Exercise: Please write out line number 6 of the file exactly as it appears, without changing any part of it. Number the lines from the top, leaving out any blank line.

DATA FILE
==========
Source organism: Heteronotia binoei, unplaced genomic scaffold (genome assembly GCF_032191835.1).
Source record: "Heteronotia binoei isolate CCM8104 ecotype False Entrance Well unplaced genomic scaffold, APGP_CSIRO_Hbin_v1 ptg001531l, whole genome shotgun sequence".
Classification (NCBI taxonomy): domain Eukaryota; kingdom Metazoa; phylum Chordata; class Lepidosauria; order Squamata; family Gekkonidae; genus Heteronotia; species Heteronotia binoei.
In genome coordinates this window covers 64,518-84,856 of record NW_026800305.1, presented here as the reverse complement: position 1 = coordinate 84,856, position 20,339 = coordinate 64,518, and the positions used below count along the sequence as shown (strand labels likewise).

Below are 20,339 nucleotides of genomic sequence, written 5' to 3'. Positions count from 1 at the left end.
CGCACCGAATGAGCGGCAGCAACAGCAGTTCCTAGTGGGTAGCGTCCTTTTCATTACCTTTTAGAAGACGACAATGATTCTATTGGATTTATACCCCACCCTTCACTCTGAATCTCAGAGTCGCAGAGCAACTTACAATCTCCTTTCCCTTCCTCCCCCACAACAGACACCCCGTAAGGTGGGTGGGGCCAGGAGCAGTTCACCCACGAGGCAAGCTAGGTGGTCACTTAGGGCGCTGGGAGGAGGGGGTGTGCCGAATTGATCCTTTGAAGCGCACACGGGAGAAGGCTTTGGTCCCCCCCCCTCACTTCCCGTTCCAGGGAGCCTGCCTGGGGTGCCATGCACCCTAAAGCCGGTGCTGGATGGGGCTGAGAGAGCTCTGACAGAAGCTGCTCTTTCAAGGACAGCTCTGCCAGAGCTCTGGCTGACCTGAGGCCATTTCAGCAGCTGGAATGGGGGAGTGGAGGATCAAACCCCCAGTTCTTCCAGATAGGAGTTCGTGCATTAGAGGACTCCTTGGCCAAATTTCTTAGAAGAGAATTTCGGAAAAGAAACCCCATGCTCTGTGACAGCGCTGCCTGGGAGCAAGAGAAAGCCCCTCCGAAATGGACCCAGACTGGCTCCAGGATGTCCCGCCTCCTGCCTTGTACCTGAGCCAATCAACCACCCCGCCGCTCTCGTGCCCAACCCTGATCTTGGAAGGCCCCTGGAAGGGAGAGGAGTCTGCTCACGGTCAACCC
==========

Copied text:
CGCACCGAATGAGCGGCAGCAACAGCAGTTCCTAGTGGGTAGCGTCCTTTTCATTACCTTTTAGAAGACGACAATGATTCTATTGGATTTATACCCCACCCTTCACTCTGAATCTCAGAGTCGCAGAGCAACTTACAATCTCCTTTCCCTTCCTCCCCCACAACAGACACCCCGTAAGGTGGGTGGGGCCAGGAGCAGTTCACCCACGAGGCAAGCTAGGTGGTCACTTAGGGCGCTGGGAGGAGGGGGTGTGCCGAATTGATCCTTTGAAGCGCACACGGGAGAAGGCTTTGGTCCCCCCCCCTCACTTCCCGTTCCAGGGAGCCTGCCTGGGGTGCCATGCACCCTAAAGCCGGTGCTGGATGGGGCTGAGAGAGCTCTGACAGAAGCTGCTCTTTCAAGGACAGCTCTGCCAGAGCTCTGGCTGACCTGAGGCCATTTCAGCAGCTGGAATGGGGGAGTGGAGGATCAAACCCCCAGTTCTTCCAGATAGGAGTTCGTGCATTAGAGGACTCCTTGGCCAAATTTCTTAGAAGAGAATTTCGGAAAAGAAACCCCATGCTCTGTGACAGCGCTGCCTGGGAGCAAGAGAAAGCCCCTCCGAAATGGACCCAGACTGGCTCCAGGATGTCCCGCCTCCTGCCTTGTACCTGAGCCAATCAACCACCCCGCCGCTCTCGTGCCCAACCCTGATCTTGGAAGGCCCCTGGAAGGGAGAGGAGTCTGCTCACGGTCAACCC